Insights gleaned from these artifacts often rely on the reader’s interpretation because the structured analysis doesn’t clearly frame either predictions or decisions for execution. These predictions, decisions and actions are commonly ad hoc and manual, and are therefore not easily explained, understood, audited, repeated, reviewed or refined. This tends to severely limit the sophistication of any one decision, as well as the granularity that can be achieved across different decisions. Likewise, it often takes weeks or months to define and execute decisions based on these artifacts, due to the lack of a defined implementation process.
Even where decisions can be arrived at more quickly, delays in sourcing data tend to remain. Data is primarily sourced from operational systems using batch extraction, transformation, and load (ETL) jobs that run nightly or weekly, meaning that information latency is — at best — one full day after business events occurred.
While BI capability is “table stakes” for most companies to maintain parity with competitors, it’s not a differentiator. Companies that exclusively rely on data warehousing approaches and BI to power the intelligence cycle fall into the ripe for disruption or intelligence envy quadrants of the Intelligence Maturity Model.
State of Intelligence Cycle: There are many opportunities for improvement in intelligence speed and effectiveness in these organizations — for instance by adopting modern, adaptive data architectures to ease ongoing access to all forms of data; use of advanced analytical capabilities to generate clear predictions; and better business and technology collaboration methods to frame more effective decisions. In such organizations, the conversion of data into information for analysis isn’t very effective. Decisions and actions are rather ad hoc in this state and most decisions are instinct- not data-driven. Often data analysis is performed post-facto rather than during or before decision making. Hurdles exist across all four quadrants.
Figure 2: The legacy state archetype
Archetype #2: The data lake state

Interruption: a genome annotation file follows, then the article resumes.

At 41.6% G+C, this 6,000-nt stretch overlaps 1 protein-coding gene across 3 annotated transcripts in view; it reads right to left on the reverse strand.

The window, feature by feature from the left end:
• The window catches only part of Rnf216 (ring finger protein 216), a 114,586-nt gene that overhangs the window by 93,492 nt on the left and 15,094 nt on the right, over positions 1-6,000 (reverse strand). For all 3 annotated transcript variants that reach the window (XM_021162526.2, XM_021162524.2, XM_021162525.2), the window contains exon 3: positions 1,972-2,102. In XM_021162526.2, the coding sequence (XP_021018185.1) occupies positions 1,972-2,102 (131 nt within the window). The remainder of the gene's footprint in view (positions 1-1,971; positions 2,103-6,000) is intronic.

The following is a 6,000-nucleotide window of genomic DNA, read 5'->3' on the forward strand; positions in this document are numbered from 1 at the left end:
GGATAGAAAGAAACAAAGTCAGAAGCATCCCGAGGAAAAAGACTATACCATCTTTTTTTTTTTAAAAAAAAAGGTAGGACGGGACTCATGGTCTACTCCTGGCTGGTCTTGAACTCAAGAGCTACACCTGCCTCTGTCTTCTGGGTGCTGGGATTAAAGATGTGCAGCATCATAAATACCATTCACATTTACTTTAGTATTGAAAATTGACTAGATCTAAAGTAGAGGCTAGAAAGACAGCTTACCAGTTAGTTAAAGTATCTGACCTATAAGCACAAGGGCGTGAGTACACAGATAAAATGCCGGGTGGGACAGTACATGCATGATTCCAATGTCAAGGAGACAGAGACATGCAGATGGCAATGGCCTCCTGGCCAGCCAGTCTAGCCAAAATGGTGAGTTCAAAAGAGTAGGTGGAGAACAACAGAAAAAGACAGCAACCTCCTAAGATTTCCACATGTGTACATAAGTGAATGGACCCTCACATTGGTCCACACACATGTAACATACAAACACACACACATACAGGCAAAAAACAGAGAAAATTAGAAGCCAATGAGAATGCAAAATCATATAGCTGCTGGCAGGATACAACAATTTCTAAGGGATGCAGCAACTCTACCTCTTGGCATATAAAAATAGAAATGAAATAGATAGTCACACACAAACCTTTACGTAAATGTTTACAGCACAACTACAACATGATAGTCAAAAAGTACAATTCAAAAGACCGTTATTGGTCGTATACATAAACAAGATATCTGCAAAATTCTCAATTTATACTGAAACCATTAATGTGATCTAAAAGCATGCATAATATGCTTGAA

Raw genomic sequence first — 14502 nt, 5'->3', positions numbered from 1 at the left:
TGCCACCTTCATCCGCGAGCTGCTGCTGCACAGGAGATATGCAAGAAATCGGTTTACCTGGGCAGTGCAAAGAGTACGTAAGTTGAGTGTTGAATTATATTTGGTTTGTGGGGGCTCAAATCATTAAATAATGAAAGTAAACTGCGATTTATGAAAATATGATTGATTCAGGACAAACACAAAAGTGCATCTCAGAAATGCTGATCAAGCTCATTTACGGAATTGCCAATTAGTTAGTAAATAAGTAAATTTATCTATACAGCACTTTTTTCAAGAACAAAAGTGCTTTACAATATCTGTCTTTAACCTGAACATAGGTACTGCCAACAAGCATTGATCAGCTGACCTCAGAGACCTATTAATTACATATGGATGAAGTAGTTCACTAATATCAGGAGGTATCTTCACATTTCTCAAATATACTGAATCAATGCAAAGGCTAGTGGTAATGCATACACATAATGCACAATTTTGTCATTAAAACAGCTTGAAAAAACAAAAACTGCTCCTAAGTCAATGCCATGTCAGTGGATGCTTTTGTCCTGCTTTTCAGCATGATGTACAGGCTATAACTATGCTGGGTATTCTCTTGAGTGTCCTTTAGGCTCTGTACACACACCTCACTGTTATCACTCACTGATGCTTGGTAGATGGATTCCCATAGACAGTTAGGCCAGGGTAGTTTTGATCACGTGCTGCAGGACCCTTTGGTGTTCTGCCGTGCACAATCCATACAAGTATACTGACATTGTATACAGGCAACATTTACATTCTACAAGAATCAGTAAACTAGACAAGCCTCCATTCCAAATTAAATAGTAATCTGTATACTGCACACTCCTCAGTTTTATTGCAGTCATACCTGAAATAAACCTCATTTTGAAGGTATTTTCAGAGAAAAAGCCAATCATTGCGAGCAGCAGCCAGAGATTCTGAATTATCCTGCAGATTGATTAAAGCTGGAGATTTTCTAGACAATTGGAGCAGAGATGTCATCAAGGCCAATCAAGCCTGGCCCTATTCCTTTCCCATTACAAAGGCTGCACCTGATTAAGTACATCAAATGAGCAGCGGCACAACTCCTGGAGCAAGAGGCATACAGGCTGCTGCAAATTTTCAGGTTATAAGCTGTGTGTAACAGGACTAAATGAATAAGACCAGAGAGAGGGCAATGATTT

Business and tech behavior: The advent of big data technologies and public cloud infrastructure has given rise to companies that pursue a data hub or data lake at the heart of their data management architecture (see Figure 3). Sometimes these are replacing data warehouses or marts, but more often they are complementary to and separate from data warehouses. The more tech- and data-enabled of these companies are embracing event sourcing from operational systems to capture ongoing changes, and streaming techniques for publishing data to be consumed by downstream subscribers such as the data hub. This greatly reduces information latency and speeds up the Intelligence Cycle. In this pattern, the data warehouse consumes data from the hub and remains valuable for producing essential BI artifacts.
State of Intelligence Cycle: Decisions and actions remain rather ad hoc in this state and improvements of the business experience may be sporadic and take months to implement. Nonetheless, the conversion of data into information for analysis is a substantial improvement over the legacy state. Reports are a primary artifact of insight communication for most decision-making purposes. Decisions are taken in a “batch” sense at human timescale rather than near real time as and when events unfold. Insight creation happens in close collaboration with data and information creation. The decision owner using the report isn’t very well captured or transparent to the larger data ecosystem. Also, to an extent the hub removes the insight enablement hurdle.
Figure 3: The modern data hub state
Archetype #3: The Data Science State